Even if the child cannot speak yet, it will let their parents know that he or she loves music: the child is pointing to instruments or the tape recorder, starts to dance when music is being played, or is mesmerized by the sight of a musician playing. It is practically impossible to restrain any child from wanting to experiment with making sounds from a drum or piano!
As a music teacher, Helene Goldnadel is always excited when parents inquire about music lessons for a very young child. It demonstrates they want to give their little one the best possible start. Research has shown many benefits from early music education - besides the obvious musical benefits, it fosters brain development, helps them do better in subjects such as math, and nourishes their creativity. Since music is a language, it also enhances social and emotional competence.
And, as we all know, some children are able to do amazing things at a very early age, given the exposure to music. So in my view, the earlier, the better!
It is not necessary for a child to know letters and numbers in order to benefit from music instruction. Music making at pre-school age should start through doing, rather than theoretical exercises. Young children learn best through imitation, rather than through talking about something, or explaining. They come up with the relevant questions soon enough. Naturally, the child will ask questions that lead into the teaching of note names, notation and music theory,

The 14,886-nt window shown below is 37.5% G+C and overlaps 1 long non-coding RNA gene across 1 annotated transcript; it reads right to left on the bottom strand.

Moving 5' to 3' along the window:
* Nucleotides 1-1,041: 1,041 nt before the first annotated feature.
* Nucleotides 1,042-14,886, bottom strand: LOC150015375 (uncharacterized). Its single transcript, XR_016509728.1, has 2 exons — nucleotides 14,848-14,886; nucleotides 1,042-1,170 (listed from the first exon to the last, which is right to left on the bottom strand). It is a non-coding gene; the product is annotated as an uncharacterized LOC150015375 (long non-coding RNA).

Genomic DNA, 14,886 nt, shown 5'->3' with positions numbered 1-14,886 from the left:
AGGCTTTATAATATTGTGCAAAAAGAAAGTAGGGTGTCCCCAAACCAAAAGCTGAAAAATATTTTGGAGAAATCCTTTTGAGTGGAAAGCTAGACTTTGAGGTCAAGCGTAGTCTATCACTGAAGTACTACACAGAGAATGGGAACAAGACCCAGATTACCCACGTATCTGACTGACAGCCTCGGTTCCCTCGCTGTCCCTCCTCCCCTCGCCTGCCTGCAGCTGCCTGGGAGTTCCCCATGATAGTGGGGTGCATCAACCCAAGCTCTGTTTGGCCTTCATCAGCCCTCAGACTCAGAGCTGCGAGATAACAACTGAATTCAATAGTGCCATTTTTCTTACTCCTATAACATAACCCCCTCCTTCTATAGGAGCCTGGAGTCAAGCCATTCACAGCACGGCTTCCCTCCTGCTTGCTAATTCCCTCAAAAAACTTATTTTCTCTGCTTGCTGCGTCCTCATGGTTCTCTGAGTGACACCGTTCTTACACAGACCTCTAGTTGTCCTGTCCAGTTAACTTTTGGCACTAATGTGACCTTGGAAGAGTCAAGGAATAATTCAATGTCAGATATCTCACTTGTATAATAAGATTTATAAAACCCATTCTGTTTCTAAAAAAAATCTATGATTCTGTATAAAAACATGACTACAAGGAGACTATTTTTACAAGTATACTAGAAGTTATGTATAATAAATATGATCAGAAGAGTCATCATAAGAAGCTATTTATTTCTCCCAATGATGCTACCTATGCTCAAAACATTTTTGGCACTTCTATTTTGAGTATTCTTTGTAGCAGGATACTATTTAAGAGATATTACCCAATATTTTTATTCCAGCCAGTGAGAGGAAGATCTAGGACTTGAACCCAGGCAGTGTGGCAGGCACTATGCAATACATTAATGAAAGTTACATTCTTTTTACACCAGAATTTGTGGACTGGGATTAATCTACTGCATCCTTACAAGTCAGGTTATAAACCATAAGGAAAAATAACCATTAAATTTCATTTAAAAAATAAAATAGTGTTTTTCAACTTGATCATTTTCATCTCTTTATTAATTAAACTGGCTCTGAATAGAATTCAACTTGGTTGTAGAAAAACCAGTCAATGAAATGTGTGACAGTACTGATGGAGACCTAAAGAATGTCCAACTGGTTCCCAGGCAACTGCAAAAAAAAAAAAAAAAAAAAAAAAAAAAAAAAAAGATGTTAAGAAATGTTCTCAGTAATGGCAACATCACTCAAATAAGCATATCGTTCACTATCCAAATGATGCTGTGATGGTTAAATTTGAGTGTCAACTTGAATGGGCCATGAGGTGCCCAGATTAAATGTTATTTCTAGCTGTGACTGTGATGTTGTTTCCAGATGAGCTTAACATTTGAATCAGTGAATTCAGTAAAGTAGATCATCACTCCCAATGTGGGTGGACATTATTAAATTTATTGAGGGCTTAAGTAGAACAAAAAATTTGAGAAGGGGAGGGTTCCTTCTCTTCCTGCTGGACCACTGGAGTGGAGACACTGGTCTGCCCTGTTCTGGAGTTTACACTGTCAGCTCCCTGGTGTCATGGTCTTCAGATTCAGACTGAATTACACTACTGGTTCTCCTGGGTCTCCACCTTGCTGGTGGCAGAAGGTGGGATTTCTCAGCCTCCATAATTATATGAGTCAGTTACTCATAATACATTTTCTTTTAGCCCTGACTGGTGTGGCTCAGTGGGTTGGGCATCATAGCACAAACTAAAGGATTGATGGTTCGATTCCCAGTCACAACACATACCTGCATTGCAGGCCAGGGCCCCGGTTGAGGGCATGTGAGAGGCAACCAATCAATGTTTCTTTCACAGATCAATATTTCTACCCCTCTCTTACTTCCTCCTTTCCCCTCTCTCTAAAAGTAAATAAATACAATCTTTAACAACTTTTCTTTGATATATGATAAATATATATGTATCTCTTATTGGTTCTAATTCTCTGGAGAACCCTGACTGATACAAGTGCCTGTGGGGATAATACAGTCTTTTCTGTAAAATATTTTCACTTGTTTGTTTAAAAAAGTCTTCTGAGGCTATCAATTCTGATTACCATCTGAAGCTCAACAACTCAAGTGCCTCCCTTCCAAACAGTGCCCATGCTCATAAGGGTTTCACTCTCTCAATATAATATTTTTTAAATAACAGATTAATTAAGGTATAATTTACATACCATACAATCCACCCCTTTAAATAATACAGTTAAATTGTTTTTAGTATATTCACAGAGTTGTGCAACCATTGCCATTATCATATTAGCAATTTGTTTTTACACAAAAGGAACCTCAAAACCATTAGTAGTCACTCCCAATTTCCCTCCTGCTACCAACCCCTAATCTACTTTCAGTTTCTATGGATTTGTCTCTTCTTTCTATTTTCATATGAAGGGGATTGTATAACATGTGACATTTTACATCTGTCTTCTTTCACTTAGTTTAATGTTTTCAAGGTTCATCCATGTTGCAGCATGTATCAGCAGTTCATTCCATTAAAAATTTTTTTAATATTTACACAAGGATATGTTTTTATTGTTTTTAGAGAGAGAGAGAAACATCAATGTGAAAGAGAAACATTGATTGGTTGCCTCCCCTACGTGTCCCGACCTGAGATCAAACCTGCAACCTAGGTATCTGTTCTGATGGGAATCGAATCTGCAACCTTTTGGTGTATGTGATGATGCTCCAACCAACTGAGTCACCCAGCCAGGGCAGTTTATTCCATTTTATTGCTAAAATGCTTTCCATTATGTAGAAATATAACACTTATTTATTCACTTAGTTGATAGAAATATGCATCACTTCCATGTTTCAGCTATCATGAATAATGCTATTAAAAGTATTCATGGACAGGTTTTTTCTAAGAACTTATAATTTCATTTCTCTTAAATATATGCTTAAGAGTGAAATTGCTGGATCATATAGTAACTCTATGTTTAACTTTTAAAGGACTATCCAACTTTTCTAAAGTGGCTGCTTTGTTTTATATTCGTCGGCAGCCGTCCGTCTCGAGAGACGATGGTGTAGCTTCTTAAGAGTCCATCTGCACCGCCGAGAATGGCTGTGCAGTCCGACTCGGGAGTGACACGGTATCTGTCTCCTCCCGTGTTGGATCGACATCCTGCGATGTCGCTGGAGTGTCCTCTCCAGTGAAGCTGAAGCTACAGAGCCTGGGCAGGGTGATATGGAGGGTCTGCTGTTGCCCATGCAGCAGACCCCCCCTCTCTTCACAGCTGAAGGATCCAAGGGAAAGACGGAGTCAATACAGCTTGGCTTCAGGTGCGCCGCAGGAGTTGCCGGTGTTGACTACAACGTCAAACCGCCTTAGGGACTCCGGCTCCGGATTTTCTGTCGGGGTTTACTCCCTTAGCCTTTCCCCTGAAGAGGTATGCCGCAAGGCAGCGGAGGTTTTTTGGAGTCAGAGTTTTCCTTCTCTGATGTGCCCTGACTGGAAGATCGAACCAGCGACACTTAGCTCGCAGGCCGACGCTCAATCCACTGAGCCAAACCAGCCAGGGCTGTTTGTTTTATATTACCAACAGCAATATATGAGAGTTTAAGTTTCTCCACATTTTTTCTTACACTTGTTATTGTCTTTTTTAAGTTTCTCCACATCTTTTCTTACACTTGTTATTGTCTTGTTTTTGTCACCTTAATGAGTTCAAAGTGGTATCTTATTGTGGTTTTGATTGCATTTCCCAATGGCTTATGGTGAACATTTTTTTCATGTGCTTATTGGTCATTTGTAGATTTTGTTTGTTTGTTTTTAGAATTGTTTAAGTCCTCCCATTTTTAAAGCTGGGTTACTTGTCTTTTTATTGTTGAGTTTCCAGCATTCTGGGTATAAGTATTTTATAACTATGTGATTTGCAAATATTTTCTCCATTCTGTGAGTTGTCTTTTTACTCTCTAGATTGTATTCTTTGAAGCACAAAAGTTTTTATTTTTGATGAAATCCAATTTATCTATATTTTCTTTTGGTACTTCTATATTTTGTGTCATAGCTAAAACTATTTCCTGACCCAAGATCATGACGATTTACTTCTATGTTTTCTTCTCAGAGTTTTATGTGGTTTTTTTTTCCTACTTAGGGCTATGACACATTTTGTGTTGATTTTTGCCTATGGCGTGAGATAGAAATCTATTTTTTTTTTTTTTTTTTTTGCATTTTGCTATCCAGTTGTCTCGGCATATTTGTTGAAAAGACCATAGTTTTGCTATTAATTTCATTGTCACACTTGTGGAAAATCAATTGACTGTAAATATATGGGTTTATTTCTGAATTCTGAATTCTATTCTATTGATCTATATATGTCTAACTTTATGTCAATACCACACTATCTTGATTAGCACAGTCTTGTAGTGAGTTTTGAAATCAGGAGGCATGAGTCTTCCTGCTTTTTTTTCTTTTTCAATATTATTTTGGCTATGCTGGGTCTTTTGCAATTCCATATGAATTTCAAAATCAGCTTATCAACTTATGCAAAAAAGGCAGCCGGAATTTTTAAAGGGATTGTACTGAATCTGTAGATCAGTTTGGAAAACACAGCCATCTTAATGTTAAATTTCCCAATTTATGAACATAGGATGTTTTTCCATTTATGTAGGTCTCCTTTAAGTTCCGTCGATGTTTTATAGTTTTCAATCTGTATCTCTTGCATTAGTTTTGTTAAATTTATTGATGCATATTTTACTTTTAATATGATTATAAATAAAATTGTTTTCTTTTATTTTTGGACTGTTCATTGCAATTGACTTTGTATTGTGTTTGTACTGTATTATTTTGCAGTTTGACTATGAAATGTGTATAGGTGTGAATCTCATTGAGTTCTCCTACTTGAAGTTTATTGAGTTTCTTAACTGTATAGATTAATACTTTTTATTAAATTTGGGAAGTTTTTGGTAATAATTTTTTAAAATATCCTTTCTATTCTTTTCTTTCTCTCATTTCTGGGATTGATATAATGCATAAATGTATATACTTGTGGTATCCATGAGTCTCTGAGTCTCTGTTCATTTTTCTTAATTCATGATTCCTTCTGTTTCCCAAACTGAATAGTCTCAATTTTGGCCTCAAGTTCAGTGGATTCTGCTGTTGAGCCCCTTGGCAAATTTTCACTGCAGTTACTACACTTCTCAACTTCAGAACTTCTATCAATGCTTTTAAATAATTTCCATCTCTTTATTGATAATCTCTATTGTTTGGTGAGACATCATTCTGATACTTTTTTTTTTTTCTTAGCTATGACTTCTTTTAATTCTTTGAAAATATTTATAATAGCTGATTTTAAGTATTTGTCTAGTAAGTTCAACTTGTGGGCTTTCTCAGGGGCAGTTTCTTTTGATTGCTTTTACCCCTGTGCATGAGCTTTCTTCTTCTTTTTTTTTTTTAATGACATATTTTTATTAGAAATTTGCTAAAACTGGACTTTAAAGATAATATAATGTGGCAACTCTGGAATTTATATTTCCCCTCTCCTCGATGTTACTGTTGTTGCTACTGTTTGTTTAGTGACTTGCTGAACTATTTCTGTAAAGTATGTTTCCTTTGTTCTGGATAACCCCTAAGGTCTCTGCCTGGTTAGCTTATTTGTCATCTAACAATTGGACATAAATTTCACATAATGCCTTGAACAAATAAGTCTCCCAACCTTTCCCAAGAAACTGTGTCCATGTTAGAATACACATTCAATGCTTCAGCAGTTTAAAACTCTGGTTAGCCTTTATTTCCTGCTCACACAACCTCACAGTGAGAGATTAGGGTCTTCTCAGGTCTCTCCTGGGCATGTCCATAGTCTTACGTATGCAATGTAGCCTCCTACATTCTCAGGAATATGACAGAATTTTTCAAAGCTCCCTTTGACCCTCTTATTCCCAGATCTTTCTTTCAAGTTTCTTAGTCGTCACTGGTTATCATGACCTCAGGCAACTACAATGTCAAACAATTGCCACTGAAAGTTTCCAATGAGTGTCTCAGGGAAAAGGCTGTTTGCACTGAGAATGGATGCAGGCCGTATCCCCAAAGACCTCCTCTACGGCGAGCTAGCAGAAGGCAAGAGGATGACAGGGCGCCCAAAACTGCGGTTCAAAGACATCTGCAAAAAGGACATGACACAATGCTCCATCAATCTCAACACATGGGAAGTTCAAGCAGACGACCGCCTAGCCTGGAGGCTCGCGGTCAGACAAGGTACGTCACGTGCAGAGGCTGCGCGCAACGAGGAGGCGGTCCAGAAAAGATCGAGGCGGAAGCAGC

Private music lessons are often not the best place to start. It is common that the child is unable to focus, gets distracted by too many stimuli in the music room. Often at that age a child is unable to be away from the care giver for the duration of a private lesson and music lessons turn into 'expensive babysitting' instead.
For children younger than three, group classes, are a great choice. These classes actively involve the parent. The time spent together exploring drums, singing, and dancing is appreciated as a precious bonding experience by the parent and child alike. as well as provides a great primer for musical activity.
Once three years, the child is usually able to attend group classes without the parent present. The ORFF Schulwerk method is a time tested method utilizing pitched and unpitched percussion, the recorder, singing and dancing. The child learns to be part of a group - at times as a soloist, at times as a vital part of the accompaniment. This improves self esteem and social skills. Learning simple scales and rhythms lays a great musical foundation.
Once six or seven years, private music lessons can usually be started. It is important that the teacher is keyed in to the child's knowledge of letters and numbers and developmental level. Every child learns at different speeds and will guide the attuned teacher in his or her method.
Also read: Raising A Child Who Appreciates Music